It’s upgrade season.
Here at Straight Path, we have more than a couple of clients in the process of upgrading their SQL Environments to a more modern version. With the support door slamming shut soon for SQL 2008 (waaaay overdue), and others on 2012 (really not in a much better position – support wise) clients are asking us to help them with their upgrade plans. We had a really great 4-part series on SQL Server upgrades. One question we often receive is, Will my database actually upgrade? Is it compatible with SQL 2017? Do we have deprecated features? It has been running for so long, those of us left just keep the lights on.
There is a very simple and easy way to answer those types of questions – Microsoft has provided a decent tool to replace the Upgrade Advisor called the Microsoft Data Migration Assistant (DMA). This tool is quite powerful and is used for analyzing databases as well as, the name implies, migrating the data between environments eg. On-prem to Azure SQL DB. Today I will focus on the assessment feature of this tool.
One of the very first steps I like to perform during an upgrade engagement is to check the existing database for compatibility at the target version – otherwise known as how high can you go? Will this SQL 2008 DB have any compatibility issues running SQL 2016, SQL 2017, or soon higher?
To get started download the DMA here. (it doesn’t come on any Database Media and is a separate download). The installation process creates a desktop icon. Double click the icon to get started. Click on the “+” sign to add a new assessment project.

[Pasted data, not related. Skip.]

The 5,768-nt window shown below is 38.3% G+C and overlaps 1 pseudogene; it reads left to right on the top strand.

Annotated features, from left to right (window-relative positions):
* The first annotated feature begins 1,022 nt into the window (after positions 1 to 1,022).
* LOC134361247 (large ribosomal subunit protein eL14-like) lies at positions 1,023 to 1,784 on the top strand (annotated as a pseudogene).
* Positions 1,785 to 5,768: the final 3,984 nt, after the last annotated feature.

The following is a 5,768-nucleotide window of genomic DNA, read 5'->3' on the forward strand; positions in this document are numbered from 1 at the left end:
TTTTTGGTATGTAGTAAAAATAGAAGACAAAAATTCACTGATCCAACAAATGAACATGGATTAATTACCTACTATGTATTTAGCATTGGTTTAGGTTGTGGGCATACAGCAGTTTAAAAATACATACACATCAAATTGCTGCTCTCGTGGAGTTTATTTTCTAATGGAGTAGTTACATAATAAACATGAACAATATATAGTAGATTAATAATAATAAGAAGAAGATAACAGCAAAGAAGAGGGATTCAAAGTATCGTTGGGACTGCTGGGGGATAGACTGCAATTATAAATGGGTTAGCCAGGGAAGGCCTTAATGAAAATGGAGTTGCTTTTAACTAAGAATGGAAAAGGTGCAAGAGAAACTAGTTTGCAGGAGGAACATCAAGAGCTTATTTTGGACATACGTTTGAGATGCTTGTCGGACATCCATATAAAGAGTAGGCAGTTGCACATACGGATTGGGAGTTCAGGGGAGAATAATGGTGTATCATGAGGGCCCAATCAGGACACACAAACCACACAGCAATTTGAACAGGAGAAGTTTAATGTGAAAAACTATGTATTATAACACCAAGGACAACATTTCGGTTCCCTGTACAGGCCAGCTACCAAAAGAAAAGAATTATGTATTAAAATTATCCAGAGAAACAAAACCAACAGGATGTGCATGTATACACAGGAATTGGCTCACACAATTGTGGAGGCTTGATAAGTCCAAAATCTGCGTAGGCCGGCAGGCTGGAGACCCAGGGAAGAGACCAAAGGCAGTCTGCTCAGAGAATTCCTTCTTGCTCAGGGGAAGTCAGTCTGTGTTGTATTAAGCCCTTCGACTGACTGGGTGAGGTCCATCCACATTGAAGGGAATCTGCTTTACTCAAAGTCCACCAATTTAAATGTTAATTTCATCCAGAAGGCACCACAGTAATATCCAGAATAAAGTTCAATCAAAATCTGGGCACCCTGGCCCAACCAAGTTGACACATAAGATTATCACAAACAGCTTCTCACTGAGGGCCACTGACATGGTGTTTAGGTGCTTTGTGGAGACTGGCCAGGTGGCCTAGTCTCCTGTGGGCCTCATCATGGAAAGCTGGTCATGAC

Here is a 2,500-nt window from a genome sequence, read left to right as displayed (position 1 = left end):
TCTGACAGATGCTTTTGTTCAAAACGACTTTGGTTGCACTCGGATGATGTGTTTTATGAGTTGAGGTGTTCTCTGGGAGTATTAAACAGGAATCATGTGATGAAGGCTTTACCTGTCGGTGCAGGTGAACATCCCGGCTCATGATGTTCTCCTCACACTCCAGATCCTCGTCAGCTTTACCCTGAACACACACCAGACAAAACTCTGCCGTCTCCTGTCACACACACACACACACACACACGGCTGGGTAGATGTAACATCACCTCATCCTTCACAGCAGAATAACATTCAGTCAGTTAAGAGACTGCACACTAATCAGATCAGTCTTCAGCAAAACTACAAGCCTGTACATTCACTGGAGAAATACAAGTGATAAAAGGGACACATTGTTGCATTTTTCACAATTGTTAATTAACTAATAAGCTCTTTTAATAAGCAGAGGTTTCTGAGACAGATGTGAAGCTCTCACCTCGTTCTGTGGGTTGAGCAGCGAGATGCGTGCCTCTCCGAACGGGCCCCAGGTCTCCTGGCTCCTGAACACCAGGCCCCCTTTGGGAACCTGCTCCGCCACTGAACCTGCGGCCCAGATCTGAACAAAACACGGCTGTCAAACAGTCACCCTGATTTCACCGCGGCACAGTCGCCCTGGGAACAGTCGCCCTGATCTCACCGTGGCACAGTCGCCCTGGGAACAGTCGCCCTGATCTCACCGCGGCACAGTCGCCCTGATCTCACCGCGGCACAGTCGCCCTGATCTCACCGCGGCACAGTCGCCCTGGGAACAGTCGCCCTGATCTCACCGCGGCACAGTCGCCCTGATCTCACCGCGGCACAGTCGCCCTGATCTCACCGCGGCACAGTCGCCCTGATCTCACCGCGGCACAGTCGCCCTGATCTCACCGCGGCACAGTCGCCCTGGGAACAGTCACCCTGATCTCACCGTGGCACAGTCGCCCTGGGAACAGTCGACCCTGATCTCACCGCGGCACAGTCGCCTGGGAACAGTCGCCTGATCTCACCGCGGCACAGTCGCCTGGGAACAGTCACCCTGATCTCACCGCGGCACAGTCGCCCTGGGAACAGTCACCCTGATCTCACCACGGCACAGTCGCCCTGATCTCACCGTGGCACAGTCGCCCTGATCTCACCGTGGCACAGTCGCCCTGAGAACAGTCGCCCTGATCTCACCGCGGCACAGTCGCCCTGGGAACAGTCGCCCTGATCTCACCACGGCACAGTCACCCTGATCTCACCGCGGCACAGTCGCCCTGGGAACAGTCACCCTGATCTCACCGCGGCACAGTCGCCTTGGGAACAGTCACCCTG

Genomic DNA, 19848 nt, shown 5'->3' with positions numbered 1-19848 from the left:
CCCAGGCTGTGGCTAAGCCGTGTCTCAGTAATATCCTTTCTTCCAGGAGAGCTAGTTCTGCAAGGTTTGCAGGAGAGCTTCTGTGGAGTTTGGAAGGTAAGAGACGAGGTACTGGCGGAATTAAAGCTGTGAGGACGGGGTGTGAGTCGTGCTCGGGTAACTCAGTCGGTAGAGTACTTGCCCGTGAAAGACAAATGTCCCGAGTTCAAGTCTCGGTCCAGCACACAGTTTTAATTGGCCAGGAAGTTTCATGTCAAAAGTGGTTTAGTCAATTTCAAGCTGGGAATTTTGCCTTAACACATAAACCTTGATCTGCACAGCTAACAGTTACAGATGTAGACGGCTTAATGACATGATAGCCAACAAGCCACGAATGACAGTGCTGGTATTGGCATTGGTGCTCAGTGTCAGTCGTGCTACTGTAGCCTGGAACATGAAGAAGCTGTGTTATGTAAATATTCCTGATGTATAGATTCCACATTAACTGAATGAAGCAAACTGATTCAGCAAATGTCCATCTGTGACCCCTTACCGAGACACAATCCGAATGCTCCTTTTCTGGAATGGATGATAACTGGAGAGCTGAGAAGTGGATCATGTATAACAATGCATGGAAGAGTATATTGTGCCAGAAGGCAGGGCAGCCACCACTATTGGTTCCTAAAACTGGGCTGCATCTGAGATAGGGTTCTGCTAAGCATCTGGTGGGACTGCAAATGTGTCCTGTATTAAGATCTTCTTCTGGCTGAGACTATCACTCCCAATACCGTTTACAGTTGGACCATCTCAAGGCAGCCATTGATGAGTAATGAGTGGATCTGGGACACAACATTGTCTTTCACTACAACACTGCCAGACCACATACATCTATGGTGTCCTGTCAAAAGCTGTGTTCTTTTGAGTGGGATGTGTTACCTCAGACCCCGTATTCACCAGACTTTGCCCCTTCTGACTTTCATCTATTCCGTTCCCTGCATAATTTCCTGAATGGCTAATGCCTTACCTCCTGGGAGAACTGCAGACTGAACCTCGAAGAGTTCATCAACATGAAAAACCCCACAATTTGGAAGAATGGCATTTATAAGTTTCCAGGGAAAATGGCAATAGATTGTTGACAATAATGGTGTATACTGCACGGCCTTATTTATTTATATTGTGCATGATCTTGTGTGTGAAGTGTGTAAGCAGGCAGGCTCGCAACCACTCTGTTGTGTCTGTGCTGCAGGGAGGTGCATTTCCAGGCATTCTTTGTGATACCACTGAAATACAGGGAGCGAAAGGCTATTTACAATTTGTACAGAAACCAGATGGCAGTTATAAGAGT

I chose assessment as the goal of this article is to check the compatibility of the DB on the target SQL version. Name the project and chose the Target Server Type. The client was not migrating to the cloud so the server type is SQL Server (on-prem).
I chose SQL 2017 as the target version for this assessment.
Choose the source server and connect to choose which database for the assessment.
In this example, I will perform the assessment on the StraightPath Database. Click “Start Assessment”.
The assessment will take several minutes depending on the DB size.
The Compatibility assessment results are clearly presented. The source SQL 2008 DB is in Compactivity level 80 (SQL 2005) and the assessment reviewed each of SQL 2017 valid Compatibility mode options (100,110,120,130,140). In this case, 4 highest modes are identical.
This client was very pleased there were so few compatibility issues identified for this upgrade. There is only 1 breaking change for this database.
NOTE: Keep in mind this tool only can assess the database objects. It cannot assess the application code. That will require testing to determine what compatibility mode will be acceptable on the new database version.
Stay tuned for the next Blog Using DMA to migrate your data to Azure SQL.